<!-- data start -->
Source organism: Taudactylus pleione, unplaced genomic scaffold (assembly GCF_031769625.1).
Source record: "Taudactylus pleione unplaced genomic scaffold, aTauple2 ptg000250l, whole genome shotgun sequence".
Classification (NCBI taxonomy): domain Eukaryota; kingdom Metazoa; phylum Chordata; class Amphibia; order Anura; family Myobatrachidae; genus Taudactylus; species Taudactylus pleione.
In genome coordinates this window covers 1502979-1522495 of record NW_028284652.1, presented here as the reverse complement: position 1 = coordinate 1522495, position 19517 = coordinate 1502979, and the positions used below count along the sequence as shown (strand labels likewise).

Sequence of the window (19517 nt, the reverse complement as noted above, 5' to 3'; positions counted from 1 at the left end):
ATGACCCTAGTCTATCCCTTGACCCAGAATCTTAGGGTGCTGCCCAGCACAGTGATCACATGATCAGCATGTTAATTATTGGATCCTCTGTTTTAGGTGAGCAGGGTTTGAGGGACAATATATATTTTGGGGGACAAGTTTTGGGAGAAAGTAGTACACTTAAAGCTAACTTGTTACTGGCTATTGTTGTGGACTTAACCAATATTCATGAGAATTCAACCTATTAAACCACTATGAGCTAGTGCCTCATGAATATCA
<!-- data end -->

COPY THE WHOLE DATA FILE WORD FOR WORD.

Source organism: Taudactylus pleione, unplaced genomic scaffold (assembly GCF_031769625.1).
Source record: "Taudactylus pleione unplaced genomic scaffold, aTauple2 ptg000250l, whole genome shotgun sequence".
Classification (NCBI taxonomy): domain Eukaryota; kingdom Metazoa; phylum Chordata; class Amphibia; order Anura; family Myobatrachidae; genus Taudactylus; species Taudactylus pleione.
In genome coordinates this window covers 1502979-1522495 of record NW_028284652.1, presented here as the reverse complement: position 1 = coordinate 1522495, position 19517 = coordinate 1502979, and the positions used below count along the sequence as shown (strand labels likewise).

Sequence of the window (19517 nt, the reverse complement as noted above, 5' to 3'; positions counted from 1 at the left end):
ATGACCCTAGTCTATCCCTTGACCCAGAATCTTAGGGTGCTGCCCAGCACAGTGATCACATGATCAGCATGTTAATTATTGGATCCTCTGTTTTAGGTGAGCAGGGTTTGAGGGACAATATATATTTTGGGGGACAAGTTTTGGGAGAAAGTAGTACACTTAAAGCTAACTTGTTACTGGCTATTGTTGTGGACTTAACCAATATTCATGAGAATTCAACCTATTAAACCACTATGAGCTAGTGCCTCATGAATATCA